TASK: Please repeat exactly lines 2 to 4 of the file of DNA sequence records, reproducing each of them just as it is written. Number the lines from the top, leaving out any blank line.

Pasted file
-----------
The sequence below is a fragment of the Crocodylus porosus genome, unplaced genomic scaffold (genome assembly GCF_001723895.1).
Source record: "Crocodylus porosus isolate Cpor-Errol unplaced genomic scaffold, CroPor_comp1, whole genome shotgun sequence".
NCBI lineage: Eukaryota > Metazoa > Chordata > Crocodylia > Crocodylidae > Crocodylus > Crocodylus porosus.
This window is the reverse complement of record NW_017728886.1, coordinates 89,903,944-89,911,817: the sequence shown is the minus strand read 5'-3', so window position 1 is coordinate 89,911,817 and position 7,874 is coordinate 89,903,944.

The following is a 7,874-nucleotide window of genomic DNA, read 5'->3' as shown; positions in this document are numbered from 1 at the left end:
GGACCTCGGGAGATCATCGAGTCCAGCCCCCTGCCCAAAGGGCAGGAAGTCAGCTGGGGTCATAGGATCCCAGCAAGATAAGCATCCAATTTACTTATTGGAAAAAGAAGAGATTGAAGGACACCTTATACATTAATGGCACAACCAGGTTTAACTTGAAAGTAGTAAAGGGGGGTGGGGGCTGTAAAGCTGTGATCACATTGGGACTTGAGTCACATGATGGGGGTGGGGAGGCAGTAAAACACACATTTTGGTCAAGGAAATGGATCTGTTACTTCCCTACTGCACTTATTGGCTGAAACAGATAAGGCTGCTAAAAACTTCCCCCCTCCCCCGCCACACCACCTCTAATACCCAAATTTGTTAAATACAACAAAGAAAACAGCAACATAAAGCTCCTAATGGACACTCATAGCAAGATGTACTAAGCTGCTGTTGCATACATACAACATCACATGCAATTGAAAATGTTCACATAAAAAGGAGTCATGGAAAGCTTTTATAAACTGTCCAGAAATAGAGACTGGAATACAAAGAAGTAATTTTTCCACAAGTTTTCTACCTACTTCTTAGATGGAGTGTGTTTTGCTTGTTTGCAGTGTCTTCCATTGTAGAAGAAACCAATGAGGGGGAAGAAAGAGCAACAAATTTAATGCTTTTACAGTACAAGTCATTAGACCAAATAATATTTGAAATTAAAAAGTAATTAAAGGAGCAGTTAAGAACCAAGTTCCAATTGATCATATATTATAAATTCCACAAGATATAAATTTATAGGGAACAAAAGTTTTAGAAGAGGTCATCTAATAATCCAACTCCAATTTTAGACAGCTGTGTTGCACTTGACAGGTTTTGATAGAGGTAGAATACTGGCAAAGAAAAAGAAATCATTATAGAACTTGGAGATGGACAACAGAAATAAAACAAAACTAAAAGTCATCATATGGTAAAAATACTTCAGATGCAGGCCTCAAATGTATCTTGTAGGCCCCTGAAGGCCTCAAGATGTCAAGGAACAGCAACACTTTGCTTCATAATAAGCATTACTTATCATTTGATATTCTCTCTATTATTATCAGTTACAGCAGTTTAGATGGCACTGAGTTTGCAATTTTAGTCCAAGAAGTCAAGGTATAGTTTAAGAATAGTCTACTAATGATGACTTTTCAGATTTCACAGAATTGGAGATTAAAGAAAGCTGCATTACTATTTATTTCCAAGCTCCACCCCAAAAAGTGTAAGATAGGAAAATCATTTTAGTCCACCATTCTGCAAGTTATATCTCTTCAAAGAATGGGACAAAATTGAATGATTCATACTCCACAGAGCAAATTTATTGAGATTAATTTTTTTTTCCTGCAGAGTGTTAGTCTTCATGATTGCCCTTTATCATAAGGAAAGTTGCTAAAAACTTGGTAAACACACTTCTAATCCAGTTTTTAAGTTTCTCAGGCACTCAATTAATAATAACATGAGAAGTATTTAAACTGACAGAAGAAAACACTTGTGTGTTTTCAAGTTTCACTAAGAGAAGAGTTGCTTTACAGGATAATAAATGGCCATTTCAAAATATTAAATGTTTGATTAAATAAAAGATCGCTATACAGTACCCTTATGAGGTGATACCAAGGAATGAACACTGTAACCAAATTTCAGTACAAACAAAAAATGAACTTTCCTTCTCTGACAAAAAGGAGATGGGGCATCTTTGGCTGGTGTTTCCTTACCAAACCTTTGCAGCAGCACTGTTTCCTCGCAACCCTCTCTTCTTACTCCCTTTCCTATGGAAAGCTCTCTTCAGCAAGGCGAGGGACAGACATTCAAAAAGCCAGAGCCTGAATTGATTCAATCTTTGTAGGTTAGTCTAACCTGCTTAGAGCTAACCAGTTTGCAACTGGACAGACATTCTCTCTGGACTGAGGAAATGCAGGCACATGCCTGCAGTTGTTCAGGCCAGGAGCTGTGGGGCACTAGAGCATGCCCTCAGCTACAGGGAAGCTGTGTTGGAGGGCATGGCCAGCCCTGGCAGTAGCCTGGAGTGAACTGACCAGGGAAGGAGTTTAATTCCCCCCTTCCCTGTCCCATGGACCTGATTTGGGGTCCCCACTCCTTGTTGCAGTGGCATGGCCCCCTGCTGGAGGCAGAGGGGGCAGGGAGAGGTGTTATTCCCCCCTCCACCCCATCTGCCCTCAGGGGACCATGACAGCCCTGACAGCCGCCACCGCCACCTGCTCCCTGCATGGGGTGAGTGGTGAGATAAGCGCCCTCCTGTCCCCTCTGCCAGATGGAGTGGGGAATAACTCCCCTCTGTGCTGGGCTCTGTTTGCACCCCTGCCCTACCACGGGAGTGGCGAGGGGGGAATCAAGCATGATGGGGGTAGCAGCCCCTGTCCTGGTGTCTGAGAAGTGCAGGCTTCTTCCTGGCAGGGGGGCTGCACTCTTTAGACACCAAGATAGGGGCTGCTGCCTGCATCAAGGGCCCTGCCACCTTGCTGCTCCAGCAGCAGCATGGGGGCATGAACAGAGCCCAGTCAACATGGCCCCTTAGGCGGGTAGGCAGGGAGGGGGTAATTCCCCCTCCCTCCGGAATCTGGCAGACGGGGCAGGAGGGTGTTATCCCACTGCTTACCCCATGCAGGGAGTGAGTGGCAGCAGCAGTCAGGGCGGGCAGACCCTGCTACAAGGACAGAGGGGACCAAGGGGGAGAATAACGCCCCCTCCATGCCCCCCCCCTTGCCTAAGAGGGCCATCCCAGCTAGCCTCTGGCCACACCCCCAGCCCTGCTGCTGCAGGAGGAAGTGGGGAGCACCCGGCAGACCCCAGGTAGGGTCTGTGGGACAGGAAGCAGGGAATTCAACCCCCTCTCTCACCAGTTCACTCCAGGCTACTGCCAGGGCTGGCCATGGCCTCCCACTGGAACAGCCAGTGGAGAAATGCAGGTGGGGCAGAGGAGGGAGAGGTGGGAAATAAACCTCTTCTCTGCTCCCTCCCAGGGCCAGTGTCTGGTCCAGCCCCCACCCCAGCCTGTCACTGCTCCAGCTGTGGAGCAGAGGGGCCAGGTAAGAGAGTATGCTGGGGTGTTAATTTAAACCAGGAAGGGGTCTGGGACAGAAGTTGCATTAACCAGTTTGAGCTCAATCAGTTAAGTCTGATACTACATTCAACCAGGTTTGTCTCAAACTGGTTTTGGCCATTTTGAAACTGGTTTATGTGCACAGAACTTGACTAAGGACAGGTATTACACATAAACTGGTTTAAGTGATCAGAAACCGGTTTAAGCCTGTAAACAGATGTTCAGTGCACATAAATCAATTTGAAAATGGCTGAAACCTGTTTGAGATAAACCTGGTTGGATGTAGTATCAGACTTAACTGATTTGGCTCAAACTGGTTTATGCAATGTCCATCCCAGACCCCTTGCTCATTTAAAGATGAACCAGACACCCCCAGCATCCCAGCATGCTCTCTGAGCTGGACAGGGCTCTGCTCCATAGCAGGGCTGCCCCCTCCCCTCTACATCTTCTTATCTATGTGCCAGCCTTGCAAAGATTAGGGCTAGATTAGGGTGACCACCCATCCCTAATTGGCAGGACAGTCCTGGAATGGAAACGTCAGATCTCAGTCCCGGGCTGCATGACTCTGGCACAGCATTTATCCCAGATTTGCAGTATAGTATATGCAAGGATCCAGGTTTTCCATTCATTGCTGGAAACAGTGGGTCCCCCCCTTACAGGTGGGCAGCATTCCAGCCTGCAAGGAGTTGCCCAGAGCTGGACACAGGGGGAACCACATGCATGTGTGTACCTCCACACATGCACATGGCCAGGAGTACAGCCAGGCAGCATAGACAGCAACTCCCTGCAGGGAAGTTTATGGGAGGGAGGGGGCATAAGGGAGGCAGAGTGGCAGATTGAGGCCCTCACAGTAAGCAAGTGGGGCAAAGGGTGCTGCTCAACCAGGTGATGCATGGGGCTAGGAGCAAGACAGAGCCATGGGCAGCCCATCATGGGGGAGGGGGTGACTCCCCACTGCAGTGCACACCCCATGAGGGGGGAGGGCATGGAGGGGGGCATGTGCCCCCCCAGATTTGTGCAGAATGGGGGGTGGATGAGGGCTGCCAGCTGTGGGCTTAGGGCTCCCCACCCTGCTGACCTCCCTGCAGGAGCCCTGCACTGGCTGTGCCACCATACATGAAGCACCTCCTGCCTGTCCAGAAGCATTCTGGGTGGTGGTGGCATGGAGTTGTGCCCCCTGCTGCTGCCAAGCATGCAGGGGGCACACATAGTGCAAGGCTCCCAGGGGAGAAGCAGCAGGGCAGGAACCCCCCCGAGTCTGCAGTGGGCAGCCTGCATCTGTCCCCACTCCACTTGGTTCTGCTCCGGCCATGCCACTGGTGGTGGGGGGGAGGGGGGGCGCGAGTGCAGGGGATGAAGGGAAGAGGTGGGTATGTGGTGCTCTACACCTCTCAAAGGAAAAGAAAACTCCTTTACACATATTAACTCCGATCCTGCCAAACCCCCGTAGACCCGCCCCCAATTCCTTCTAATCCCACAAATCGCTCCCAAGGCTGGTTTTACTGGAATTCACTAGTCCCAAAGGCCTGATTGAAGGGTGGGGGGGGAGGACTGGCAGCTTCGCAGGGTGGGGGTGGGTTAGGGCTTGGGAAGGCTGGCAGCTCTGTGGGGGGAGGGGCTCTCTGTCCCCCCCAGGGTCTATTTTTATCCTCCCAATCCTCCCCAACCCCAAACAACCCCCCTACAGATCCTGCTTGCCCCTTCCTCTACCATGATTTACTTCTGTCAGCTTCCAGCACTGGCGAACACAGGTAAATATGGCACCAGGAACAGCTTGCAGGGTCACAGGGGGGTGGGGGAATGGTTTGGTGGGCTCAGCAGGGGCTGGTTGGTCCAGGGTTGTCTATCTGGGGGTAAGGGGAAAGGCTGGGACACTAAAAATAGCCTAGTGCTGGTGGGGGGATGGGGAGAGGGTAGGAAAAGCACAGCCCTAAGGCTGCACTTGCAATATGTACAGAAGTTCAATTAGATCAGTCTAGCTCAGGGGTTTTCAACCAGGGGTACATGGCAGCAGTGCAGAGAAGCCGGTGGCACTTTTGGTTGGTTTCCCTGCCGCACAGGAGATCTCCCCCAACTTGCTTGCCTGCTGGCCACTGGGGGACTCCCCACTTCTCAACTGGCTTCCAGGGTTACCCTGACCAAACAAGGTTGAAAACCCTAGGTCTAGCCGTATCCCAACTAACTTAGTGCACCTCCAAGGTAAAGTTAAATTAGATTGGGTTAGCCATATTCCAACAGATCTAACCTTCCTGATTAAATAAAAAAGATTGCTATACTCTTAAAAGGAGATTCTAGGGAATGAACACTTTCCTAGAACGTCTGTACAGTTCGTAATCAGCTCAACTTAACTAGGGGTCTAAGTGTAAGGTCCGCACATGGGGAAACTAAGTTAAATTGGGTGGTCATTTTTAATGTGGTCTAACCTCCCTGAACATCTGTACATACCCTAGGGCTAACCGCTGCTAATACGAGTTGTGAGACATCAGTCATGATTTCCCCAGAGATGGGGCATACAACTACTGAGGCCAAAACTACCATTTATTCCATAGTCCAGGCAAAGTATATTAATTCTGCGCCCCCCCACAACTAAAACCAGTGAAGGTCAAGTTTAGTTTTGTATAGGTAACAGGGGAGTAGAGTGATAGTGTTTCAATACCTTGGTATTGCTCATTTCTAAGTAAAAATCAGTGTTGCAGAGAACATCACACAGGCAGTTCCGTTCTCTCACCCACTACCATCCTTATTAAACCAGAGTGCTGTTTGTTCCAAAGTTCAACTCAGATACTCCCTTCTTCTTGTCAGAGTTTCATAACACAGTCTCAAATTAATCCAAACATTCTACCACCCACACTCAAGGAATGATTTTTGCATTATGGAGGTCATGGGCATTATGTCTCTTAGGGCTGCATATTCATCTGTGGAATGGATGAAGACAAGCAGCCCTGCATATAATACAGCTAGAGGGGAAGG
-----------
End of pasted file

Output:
Source record: "Crocodylus porosus isolate Cpor-Errol unplaced genomic scaffold, CroPor_comp1, whole genome shotgun sequence".
NCBI lineage: Eukaryota > Metazoa > Chordata > Crocodylia > Crocodylidae > Crocodylus > Crocodylus porosus.
This window is the reverse complement of record NW_017728886.1, coordinates 89,903,944-89,911,817: the sequence shown is the minus strand read 5'-3', so window position 1 is coordinate 89,911,817 and position 7,874 is coordinate 89,903,944.